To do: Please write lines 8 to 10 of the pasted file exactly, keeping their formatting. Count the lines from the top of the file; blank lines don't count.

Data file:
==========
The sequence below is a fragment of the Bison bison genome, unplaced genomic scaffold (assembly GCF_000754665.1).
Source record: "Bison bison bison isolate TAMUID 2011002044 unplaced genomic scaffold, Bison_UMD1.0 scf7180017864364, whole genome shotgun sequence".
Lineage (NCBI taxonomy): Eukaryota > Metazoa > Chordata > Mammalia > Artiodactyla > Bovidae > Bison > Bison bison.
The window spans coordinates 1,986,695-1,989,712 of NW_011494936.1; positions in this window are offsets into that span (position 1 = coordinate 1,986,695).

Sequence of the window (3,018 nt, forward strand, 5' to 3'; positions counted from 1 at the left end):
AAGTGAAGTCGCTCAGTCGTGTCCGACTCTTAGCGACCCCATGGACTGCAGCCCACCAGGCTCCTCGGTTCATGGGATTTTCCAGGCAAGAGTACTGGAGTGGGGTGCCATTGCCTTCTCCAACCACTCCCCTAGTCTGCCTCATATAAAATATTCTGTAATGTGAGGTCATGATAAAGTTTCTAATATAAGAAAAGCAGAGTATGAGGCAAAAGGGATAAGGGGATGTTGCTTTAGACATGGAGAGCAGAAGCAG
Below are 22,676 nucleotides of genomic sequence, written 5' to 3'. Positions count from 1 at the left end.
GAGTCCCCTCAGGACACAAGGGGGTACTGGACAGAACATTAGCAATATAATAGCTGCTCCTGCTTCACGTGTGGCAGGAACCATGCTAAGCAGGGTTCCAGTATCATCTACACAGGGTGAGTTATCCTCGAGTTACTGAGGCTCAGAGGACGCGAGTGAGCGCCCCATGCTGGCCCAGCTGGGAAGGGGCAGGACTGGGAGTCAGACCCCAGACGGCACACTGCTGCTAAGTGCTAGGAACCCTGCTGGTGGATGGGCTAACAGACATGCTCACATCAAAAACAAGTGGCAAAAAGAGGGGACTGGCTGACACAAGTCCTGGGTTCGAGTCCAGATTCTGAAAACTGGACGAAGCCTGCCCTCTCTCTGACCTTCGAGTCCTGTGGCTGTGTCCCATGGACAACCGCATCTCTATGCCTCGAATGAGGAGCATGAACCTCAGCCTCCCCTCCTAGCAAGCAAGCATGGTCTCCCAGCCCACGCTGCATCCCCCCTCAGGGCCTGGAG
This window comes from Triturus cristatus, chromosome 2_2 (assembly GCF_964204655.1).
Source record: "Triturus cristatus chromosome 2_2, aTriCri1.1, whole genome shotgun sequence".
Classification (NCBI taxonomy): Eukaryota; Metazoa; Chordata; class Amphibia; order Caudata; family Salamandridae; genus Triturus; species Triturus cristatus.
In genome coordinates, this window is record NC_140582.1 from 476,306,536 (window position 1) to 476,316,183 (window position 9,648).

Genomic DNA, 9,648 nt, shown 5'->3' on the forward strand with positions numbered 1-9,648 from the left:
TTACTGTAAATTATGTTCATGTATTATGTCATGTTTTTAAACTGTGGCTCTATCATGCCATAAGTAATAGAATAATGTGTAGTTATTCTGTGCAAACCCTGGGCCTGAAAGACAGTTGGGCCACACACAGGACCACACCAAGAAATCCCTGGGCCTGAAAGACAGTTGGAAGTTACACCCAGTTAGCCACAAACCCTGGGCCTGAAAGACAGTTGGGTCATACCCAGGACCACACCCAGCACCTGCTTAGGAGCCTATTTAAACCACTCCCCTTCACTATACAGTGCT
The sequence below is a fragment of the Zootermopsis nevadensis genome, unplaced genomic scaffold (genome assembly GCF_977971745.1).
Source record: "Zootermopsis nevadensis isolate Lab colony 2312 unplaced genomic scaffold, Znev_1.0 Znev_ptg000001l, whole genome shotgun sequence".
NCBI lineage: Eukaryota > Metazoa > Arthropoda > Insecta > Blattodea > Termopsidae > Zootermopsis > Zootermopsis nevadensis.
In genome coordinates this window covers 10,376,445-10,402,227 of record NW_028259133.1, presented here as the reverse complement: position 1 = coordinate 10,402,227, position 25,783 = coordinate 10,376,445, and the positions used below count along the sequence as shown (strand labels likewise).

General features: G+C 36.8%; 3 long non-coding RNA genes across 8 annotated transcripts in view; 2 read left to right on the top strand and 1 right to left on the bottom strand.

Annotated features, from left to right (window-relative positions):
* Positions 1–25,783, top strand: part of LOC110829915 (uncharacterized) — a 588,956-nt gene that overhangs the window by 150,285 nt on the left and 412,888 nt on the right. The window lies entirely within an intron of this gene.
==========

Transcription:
GAGTCCCCTCAGGACACAAGGGGGTACTGGACAGAACATTAGCAATATAATAGCTGCTCCTGCTTCACGTGTGGCAGGAACCATGCTAAGCAGGGTTCCAGTATCATCTACACAGGGTGAGTTATCCTCGAGTTACTGAGGCTCAGAGGACGCGAGTGAGCGCCCCATGCTGGCCCAGCTGGGAAGGGGCAGGACTGGGAGTCAGACCCCAGACGGCACACTGCTGCTAAGTGCTAGGAACCCTGCTGGTGGATGGGCTAACAGACATGCTCACATCAAAAACAAGTGGCAAAAAGAGGGGACTGGCTGACACAAGTCCTGGGTTCGAGTCCAGATTCTGAAAACTGGACGAAGCCTGCCCTCTCTCTGACCTTCGAGTCCTGTGGCTGTGTCCCATGGACAACCGCATCTCTATGCCTCGAATGAGGAGCATGAACCTCAGCCTCCCCTCCTAGCAAGCAAGCATGGTCTCCCAGCCCACGCTGCATCCCCCCTCAGGGCCTGGAG
This window comes from Triturus cristatus, chromosome 2_2 (assembly GCF_964204655.1).
Source record: "Triturus cristatus chromosome 2_2, aTriCri1.1, whole genome shotgun sequence".